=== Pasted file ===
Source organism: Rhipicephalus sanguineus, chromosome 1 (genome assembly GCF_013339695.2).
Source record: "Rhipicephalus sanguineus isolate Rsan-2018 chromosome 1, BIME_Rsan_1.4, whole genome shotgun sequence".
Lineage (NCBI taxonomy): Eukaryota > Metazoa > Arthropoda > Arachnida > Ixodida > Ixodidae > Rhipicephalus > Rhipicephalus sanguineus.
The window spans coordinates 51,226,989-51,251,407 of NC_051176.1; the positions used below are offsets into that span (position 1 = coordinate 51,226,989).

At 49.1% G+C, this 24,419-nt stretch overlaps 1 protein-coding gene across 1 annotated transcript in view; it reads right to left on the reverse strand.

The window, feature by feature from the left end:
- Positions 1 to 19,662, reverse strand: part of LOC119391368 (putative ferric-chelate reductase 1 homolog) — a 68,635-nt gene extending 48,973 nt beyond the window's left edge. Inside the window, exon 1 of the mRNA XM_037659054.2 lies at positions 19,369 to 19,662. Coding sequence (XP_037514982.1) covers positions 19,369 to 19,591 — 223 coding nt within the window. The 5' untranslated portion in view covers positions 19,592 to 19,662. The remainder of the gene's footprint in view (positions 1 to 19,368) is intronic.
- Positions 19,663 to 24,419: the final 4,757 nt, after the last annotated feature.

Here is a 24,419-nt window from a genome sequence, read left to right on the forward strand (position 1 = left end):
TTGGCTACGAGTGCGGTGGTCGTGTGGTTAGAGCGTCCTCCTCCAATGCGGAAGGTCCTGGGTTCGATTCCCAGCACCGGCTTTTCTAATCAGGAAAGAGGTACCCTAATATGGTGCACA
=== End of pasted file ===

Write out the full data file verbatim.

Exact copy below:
Source organism: Rhipicephalus sanguineus, chromosome 1 (genome assembly GCF_013339695.2).
Source record: "Rhipicephalus sanguineus isolate Rsan-2018 chromosome 1, BIME_Rsan_1.4, whole genome shotgun sequence".
Lineage (NCBI taxonomy): Eukaryota > Metazoa > Arthropoda > Arachnida > Ixodida > Ixodidae > Rhipicephalus > Rhipicephalus sanguineus.
The window spans coordinates 51,226,989-51,251,407 of NC_051176.1; the positions used below are offsets into that span (position 1 = coordinate 51,226,989).

At 49.1% G+C, this 24,419-nt stretch overlaps 1 protein-coding gene across 1 annotated transcript in view; it reads right to left on the reverse strand.

The window, feature by feature from the left end:
- Positions 1 to 19,662, reverse strand: part of LOC119391368 (putative ferric-chelate reductase 1 homolog) — a 68,635-nt gene extending 48,973 nt beyond the window's left edge. Inside the window, exon 1 of the mRNA XM_037659054.2 lies at positions 19,369 to 19,662. Coding sequence (XP_037514982.1) covers positions 19,369 to 19,591 — 223 coding nt within the window. The 5' untranslated portion in view covers positions 19,592 to 19,662. The remainder of the gene's footprint in view (positions 1 to 19,368) is intronic.
- Positions 19,663 to 24,419: the final 4,757 nt, after the last annotated feature.

Here is a 24,419-nt window from a genome sequence, read left to right on the forward strand (position 1 = left end):
TTGGCTACGAGTGCGGTGGTCGTGTGGTTAGAGCGTCCTCCTCCAATGCGGAAGGTCCTGGGTTCGATTCCCAGCACCGGCTTTTCTAATCAGGAAAGAGGTACCCTAATATGGTGCACA